Other ports courting Disney
Magic sets sail May 14 for stay in California
BY DONNA BALANCIA
Staying at Port Canaveral. Disney Wonder, right, docks in Port Canaveral on Friday. The Wonder will continue to operate out of the port while another ship, Disney Magic, moves to California for three months. Rik Jesse, FLORIDA TODAY
The Disney Magic will depart from Port Canaveral on May 14 for a Panama Canal cruise and will dock at the Port of Los Angeles on May 28. From Los Angeles, it will offer seven-night Mexican Riviera cruises for about three months. It then will cruise back through the Panama Canal and is expected to return to Port Canaveral on Sept. 3.
Disney Cruise Line will introduce its special brand of cruising to a new market and new customers when the Disney Magic sets sail for California on May 14 as part of the 50th-anniversary celebration of Disneyland.
“The debut of the Magic to the California market does a couple of things for us,” said Tom McAlpin, president of Disney Cruise Line. “It allows a whole new set of guests to experience what Disney Cruise Line is all about. In addition to that, it gives our guests who have sailed with us the ability to come back and see new ports of call.”
The Magic and its sister ship, the Disney Wonder, both are based at Port Canaveral. But the Magic will sail from the Port of Los Angeles for about three months as part of the 18-month-long celebration of Disneyland’s 50th anniversary — what Disney is calling “The Happiest Celebration on Earth.”
In a wide-ranging interview with FLORIDA TODAY, McAlpin said that while the Disney Cruise Line has a long-term contract with Port Canaveral, the cruise line is continually being courted by representatives of other cruise ports.
“We like where we are now because of its access to Walt Disney World, but, then again, Tampa’s close, too,” McAlpin said. “But we hope to continue to play a part of the local economy in Brevard County.”
The cruise industry is a critical component of what Brevard County tourism-industry officials say is a $1 billion-a-year tourism industry responsible for about 30,000 local jobs.
Cruising is more popular than ever, and, while cruise lines are continually looking to add attractions to their ships, Disney has the advantage of using its content and entertainment for a total immersion experience, McAlpin said.
“What we have is a broad array of product and content,” he said. “People go on a Disney cruise and want to have the Disney experience.”
What McAlpin said his company is trying to steer away from is being labeled as a kids-only cruise line.
“Of course, we have tailored products for the children,” he said. “We have one whole deck dedicated for children and things to do for the families. But by taking care of children and families, it allows parents to act like adults. We have nightclubs, adult-only pools, an adult-only spa, so every member of the family will have a great vacation, and it frees the parents up.”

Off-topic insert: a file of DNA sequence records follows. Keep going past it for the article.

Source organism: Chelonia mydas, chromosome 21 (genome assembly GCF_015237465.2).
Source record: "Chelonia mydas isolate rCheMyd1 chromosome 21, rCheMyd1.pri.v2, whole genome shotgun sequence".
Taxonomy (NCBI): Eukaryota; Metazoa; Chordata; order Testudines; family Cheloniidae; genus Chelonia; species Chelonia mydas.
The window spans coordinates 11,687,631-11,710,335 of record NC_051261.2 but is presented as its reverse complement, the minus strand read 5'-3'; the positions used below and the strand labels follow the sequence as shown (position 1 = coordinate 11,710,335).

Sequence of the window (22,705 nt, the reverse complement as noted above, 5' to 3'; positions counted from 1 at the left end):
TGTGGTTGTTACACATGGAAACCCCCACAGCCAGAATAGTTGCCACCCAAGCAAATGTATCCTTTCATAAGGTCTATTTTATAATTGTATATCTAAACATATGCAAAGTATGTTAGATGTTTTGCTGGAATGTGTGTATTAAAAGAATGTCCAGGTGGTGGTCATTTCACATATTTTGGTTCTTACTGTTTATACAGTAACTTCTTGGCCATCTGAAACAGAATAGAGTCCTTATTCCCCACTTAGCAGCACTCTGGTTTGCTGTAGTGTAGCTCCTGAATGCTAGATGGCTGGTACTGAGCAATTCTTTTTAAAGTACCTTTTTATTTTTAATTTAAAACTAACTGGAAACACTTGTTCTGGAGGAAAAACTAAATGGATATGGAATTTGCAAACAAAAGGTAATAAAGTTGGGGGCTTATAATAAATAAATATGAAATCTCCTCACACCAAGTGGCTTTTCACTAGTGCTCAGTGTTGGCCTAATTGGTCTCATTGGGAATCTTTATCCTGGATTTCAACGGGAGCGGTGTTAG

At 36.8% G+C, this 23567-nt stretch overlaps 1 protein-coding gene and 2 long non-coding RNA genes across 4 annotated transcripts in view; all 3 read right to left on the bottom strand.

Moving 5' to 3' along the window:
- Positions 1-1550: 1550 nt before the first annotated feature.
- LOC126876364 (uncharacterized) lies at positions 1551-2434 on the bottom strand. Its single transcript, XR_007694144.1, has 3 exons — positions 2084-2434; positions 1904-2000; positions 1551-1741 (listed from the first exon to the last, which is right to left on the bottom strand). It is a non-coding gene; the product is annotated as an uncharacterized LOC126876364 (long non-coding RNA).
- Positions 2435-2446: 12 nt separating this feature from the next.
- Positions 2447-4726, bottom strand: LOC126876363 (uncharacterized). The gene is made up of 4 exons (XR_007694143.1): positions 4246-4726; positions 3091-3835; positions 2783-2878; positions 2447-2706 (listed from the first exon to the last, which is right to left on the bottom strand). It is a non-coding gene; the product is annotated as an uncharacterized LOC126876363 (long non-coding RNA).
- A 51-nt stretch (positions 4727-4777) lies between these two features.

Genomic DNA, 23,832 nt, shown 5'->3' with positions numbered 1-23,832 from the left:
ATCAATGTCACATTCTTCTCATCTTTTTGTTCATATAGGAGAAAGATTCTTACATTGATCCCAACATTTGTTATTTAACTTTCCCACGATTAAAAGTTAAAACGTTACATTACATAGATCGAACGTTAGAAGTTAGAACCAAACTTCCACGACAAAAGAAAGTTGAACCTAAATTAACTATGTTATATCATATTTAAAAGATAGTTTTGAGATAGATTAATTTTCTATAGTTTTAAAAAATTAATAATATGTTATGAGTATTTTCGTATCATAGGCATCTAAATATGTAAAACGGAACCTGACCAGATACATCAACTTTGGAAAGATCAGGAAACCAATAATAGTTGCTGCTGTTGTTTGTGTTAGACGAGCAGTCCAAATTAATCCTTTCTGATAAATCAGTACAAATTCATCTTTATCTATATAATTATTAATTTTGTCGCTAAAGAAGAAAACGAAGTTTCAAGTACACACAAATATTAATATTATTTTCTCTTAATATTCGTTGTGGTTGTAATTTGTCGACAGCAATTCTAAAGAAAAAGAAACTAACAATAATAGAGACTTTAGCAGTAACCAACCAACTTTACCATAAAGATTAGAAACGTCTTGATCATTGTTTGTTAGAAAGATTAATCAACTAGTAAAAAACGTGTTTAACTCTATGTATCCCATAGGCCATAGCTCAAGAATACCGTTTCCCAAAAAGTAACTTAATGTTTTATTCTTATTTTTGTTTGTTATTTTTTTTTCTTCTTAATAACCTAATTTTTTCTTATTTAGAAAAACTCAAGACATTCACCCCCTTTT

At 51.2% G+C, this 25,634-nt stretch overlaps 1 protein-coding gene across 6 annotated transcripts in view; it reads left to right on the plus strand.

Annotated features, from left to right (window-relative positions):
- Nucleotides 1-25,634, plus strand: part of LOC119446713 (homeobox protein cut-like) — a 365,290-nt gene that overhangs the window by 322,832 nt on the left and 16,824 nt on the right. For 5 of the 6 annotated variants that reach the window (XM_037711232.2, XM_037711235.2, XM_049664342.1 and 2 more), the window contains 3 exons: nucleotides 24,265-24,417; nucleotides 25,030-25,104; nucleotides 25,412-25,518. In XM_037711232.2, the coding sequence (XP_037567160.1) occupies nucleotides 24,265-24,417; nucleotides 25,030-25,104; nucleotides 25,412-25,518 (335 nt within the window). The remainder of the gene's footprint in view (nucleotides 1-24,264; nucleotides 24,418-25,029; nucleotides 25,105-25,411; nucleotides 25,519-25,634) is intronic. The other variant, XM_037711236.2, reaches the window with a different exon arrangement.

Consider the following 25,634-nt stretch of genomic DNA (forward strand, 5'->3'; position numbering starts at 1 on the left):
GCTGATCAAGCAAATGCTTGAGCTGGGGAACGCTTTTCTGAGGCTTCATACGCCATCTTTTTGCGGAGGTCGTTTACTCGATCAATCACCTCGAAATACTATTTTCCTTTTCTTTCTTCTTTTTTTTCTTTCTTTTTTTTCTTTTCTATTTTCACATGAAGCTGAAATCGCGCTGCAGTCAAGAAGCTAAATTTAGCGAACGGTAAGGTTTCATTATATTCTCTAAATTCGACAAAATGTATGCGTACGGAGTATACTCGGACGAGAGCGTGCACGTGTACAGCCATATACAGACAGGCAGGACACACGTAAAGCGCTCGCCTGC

While the rest of the cruise industry is looking to put more exciting forms of entertainment on board the ships, Disney has a built-in opportunity, he said.
“We’re about immersing the guest in Disney,” McAlpin said. “That includes the storytelling and the programming and that magic. And incorporated in the Disney cruise is premium product certainly that provides great entertainment opportunities.”
The cruise appeals to those who want to experience an all-inclusive vacation, McAlpin said.
“What we have done is we’ve gone out and we’ve built a new vacation product to appeal to a specific market,” McAlpin said. “We have a unique island which is an escape to paradise, complete with barbecues, beaches and a serenity bay just for adults.”
Appealing to the whole family will become more and more of a company initiative, McAlpin said.
“We find it is not just the nuclear family, but moms, dads, kids, aunts, uncles and grandparents who come together. It’s a great family reunion,” he said.
“The cruise industry has had an overall growth rate of 8 percent over the past 15 years,” McAlpin said. “The industry is experiencing high growth rates. The reason it’s grown so much is high satisfaction and the all-inclusive nature. ”
He said a top initiative is to keep Disney visitors on Disney properties for the entire time they’re on vacation.
While Disney is considering adding a third ship to its fleet, no deals have been worked out with shipbuilders, largely because of an unfavorable exchange rate between the dollar and the euro. Most large cruise ships are built by European companies.
Italian firm Fincantieri built both the Disney Magic and the Disney Wonder.
“We certainly believe the business will grow,” he said. “We need to wait until the timing is right. The booking pace is good, and that also allows us to not only to test the market, but see how it appeals to a whole new audience. Many of the guests booking us for the West Coast cruises typically wouldn’t book us for an East Coast cruise.”
McAlpin said, while the Magic is out West, the Wonder will continue to serve its regular purpose.
“The bookings for the Wonder won’t double,” he said. “The purpose of the Wonder is to convert visitors into lifelong cruisers.”